It’s been almost a year since I’ve written a blog. And it isn’t because I have not wanted to. I could tell you that it is because I’ve been so busy loving my children and husband. Or that I haven’t had time because I’ve been focused on taking care of my home, my family and myself, or any number of reasons that are absolutely true. But, those reasons have not kept me from writing a blog. Just like the apartment bed I’m sleeping in right now, my blog is a placeholder for the scariest, most painful part of my life, and I had no desire to go back there.
But here I am. Both in this godawful bed with 7 air conditioners buzzing right outside my window and writing a blog at four in the morning because I can’t sleep. In Little Rock, Arkansas. Land of wonderful restaurants, beautiful river trails, quirky little galleries and the University of Arkansas Medical Sciences/Myeloma Institute for Research and Therapy. My home away from home. The birthplace of my darkest moments. But also the birthplace of my only hope for survival.
Most everyone knows that I was diagnosed two days after Christmas, 2012, with a cancer called Multiple Myeloma. I had never heard of it, and why would I? Statistically, I wasn’t supposed to get it. But I did, and I went to Little Rock to find my hero, Dr. Bart Barlogie. He had me in remission before my first stem cell transplant, and after my second transplant I was considered MRD Negative. That stands for Minimal Residual Disesase. So, in the most detailed machine, one that looks at over 4-5 million events (cells) they could see no myeloma. And still, today, I am MRD Negative in complete remission. *Sigh of Relief* Or so you would think. Afterall, I’m writing a blog. So it can’t be all good news, right?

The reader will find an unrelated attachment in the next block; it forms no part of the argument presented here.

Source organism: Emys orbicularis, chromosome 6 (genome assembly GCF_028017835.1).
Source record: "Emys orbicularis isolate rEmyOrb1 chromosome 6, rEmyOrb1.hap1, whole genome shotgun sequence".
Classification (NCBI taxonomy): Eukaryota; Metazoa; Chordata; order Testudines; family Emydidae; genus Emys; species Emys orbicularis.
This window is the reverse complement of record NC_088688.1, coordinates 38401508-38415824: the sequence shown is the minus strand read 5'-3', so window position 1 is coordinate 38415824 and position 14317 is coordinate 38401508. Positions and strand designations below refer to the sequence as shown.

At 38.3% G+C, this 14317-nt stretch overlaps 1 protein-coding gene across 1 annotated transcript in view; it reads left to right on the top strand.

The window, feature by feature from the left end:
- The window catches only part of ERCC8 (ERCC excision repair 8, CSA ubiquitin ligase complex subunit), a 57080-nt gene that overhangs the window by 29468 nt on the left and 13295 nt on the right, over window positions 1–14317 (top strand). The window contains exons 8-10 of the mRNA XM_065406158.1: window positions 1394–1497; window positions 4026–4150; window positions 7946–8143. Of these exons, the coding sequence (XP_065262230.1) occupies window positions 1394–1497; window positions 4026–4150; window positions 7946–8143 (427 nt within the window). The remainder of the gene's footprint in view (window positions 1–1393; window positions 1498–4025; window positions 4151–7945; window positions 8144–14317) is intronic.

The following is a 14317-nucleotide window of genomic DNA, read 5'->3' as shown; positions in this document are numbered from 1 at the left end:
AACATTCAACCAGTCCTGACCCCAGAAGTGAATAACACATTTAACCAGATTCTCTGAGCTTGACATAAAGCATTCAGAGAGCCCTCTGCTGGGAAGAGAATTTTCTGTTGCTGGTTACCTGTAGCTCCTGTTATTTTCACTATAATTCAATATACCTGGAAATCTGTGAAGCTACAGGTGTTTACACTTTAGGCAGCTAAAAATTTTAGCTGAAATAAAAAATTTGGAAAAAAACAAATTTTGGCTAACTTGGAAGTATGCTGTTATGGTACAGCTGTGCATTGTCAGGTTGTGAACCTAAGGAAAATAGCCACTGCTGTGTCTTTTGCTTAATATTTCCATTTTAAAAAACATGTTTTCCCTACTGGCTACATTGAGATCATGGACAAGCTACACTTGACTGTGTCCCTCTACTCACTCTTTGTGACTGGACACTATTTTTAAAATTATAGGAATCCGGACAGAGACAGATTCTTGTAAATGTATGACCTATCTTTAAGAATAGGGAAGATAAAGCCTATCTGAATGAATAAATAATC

Every four months or so I come back to Little Rock for testing. It’s no big thing, just here a few days, lots of scans, blood tests, see the doctor and go home. This week was my first week to meet my new doctor, Dr. Van Rhee. He does all the trials on the Immunotherapy treatments. Very cool stuff. So I was happy and excited to meet him. Plus, mom and I had some burning questions about my genetic profile, kareotype, etc. These were questions we couldn’t get to Barlogie before he moved out to New York.
So, we were sitting in the little exam room and in walks the cutest, sweetest personality, maybe Sweedish, man and introduces himself as Dr. Fritz Van Rhee. He had the SOFTEST hands. Ank kind eyes. I liked him immidiately. He sits at his computer and pulls up what I recognize as my PET scan. Then flips through my chart and starts quickly going front to back to middle, then looking at the screeen, then flipping some more. Then he lands on one of the pages that mom and I wanted to tald to him about. It’s called a Foundatiuon One Report. It looks for mutations in my disease. He starts reading, looking at my PET, then stops and looks at me. Oh Crap. I realize right then that I’ve gotten much too used to good news. It’s time to tighten those facial muscles and engage my core or I might crumble right then.
“Have you seen your PET?” he says. I say no, that it has not shown up on my MyChart (our online system to review records). I glance over to mom and say, “This is why it wasn’t on there.” Dr. VanRhee is looking at his compurter and rotating my 3D body around and around. “You have a mass here.” he says. “No, that’s a lymphnode that I’ve always had, you can check my reports.” I reply. I can feel a nervous giggle working it’s way up my esophogus. “No, your node is here (he points), this mass here (he points…to a mass I’ve never seen before). And there it is. I can see my 17 months of remission explode into a million beautiful lights and fizzle out on the cold linolium floor.